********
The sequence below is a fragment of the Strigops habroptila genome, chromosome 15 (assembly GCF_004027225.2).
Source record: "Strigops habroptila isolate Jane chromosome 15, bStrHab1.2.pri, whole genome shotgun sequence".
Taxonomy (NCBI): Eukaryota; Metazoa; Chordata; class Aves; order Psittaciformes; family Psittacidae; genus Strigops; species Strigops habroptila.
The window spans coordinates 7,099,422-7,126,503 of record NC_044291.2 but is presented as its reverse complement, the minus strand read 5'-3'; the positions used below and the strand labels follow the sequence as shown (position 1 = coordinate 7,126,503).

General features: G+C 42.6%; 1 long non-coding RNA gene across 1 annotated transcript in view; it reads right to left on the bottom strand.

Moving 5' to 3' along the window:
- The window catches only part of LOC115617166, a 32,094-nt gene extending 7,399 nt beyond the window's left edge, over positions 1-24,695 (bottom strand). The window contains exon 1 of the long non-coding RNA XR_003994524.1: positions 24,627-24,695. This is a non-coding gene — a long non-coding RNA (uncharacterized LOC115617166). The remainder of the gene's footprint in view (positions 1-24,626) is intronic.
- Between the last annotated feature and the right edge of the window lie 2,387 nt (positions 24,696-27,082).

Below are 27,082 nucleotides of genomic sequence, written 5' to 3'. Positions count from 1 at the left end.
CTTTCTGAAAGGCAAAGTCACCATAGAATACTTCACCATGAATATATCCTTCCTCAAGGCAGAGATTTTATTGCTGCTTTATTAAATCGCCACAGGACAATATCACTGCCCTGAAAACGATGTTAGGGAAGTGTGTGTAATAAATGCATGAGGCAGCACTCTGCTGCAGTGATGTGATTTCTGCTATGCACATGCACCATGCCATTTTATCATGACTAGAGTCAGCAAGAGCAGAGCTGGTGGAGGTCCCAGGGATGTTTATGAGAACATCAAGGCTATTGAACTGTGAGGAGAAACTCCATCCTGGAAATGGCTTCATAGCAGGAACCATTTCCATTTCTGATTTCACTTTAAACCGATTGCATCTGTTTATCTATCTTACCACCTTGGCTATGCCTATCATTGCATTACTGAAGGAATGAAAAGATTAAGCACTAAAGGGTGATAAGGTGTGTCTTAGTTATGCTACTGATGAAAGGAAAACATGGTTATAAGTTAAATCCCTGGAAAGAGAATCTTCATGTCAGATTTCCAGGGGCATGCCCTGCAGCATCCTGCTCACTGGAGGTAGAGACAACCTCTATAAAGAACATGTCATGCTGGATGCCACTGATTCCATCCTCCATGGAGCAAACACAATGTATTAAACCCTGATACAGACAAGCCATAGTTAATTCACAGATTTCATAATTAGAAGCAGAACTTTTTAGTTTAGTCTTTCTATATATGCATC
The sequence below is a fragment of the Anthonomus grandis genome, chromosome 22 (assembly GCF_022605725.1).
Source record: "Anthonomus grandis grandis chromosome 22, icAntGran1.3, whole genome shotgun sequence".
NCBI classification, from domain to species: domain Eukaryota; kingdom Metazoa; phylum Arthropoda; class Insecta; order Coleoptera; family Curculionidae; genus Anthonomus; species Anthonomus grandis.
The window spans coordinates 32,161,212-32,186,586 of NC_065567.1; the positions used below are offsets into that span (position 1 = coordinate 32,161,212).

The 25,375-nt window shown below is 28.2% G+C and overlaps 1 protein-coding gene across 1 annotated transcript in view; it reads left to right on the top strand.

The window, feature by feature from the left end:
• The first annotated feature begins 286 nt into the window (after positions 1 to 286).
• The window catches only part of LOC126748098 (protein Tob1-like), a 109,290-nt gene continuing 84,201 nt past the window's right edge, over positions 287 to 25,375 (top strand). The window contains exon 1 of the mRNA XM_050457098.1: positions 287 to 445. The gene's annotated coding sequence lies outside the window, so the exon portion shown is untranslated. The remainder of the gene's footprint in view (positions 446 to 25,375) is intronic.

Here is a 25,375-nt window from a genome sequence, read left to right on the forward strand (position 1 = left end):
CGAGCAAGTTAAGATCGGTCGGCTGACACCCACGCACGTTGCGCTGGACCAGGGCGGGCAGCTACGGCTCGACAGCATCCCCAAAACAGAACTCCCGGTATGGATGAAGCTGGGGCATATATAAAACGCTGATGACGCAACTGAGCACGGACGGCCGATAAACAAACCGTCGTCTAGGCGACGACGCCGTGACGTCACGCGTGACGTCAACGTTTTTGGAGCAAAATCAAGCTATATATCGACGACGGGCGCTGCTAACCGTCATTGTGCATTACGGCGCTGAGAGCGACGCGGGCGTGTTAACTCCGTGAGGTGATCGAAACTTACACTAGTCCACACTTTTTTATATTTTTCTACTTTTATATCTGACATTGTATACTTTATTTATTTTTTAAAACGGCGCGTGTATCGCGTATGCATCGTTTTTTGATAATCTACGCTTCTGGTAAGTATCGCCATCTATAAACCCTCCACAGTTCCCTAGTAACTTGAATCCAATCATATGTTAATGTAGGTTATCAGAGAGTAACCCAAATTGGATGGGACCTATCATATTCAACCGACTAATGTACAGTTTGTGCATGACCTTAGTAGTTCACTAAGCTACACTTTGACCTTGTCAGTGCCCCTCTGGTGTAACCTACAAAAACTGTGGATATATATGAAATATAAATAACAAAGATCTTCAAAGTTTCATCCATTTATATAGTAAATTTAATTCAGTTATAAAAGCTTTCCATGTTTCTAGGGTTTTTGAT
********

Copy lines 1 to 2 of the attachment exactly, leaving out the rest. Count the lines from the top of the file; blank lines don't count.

The sequence below is a fragment of the Strigops habroptila genome, chromosome 15 (assembly GCF_004027225.2).
Source record: "Strigops habroptila isolate Jane chromosome 15, bStrHab1.2.pri, whole genome shotgun sequence".